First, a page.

Invocation of Bank Guarantee

The recipient must use the Bank Guarantee on or before the guarantee’s expiration date. If the Bank does not receive a claim within the specified validity time, the Bank is released from the obligation. The beneficiary must write a letter to the Bank explaining the circumstances that led to the guarantee being encashed. On the other hand, the party on whose behalf the guarantee was written enjoin the recipient from cashing it? A slew of decisions has been issued specifically for this purpose, which is briefly detailed here.

Unconditional Guarantee: –

Unconditional bank guarantee usually reveals that the guarantor agrees to pay without objection, rendering the demand definitive and enforceable.

The Bank agreed in U.P. Co-op. Federation Ltd. v. Singh Consultants and Engineers (P) Ltd to repay the amount on “first demand” and “without contestation, and without reference to such party and without questioning the legal relationship between the party in whose favor guarantee was given and the party on whose behalf guarantee was given” Regardless of any dispute between the parties, the Hon’ble Supreme Court determined that the Bank was required to pay once demand was made without objection.

In such a circumstance, the person on whose behalf the guarantee was granted was not entitled to an injunction preventing the bank from performing its guarantee.

The court took the case of Sztejn versus J. Henry Schroder Banking Corp, as a precedent, in which the beneficiary faked some documents and made a false representation concerning the commodities sent in, which claimants said were “worthless/rubbish.” The claimant applied for an injunction against the bank guarantee. The highest court ruled that the beneficiary had committed fraud and that an injunction should be issued to prevent the bank guarantee from being issued and payment made.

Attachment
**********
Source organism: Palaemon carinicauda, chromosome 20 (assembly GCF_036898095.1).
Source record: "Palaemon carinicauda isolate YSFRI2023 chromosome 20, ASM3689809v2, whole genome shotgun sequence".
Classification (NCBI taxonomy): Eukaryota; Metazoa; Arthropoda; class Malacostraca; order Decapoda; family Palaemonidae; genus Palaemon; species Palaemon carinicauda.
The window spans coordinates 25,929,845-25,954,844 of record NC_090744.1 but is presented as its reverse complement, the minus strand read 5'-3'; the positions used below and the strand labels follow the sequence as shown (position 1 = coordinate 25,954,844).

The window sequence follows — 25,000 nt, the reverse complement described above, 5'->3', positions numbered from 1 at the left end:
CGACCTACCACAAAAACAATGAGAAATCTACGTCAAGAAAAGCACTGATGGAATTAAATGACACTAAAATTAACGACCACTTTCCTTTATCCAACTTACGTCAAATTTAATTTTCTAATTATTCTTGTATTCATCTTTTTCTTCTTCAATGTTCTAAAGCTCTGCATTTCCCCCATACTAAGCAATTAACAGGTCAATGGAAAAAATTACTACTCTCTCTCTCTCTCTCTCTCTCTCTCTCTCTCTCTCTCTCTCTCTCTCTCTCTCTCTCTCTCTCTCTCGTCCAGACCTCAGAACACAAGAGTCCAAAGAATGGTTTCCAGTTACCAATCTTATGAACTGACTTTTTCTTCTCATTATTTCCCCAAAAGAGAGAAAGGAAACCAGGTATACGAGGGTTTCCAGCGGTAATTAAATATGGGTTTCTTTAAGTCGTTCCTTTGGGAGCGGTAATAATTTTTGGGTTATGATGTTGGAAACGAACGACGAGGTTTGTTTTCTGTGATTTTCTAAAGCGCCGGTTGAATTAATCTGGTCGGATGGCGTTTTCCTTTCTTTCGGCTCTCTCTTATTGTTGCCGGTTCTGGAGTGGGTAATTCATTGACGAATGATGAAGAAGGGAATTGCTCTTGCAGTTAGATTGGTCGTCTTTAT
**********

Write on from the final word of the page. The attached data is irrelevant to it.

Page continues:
Given the strictness of the rule, there are two exceptions to the injunction against the invocation of an unconditional bank guarantee: –

  • Fraud: – The Supreme Court in Reliance Salt Ltd. v. Cosmos Enterprises held that commission of fraud would include any act committed by a party to deceive another party or his agent or to induce him to enter into a contract, referring to the definition of “Fraud” as provided under Section 17 of the Contract Act, 1872. And the person making the accusation who bears the burden of proof.

The Supreme Court stated in U.P. State Sugar Corporation v. Sumac International Ltd. that a fraud involving an unconditional bank guarantee should “vitiates the fundamental foundation of such a bank guarantee.” No other type of fraud will pass the test, and the Bank must be notified of any such fraud. The Hon’ble Supreme Court found that, because the bank commits its credit, which involves its reputation, it had no justification for refusing the payment unless it was fraudulent. The Supreme Court further stated that fraud must be of such an “egregious kind” that it “vitiates the entire underlying transaction.” Furthermore, the beneficiary must be the perpetrator of the deception, and no third parties may be involved.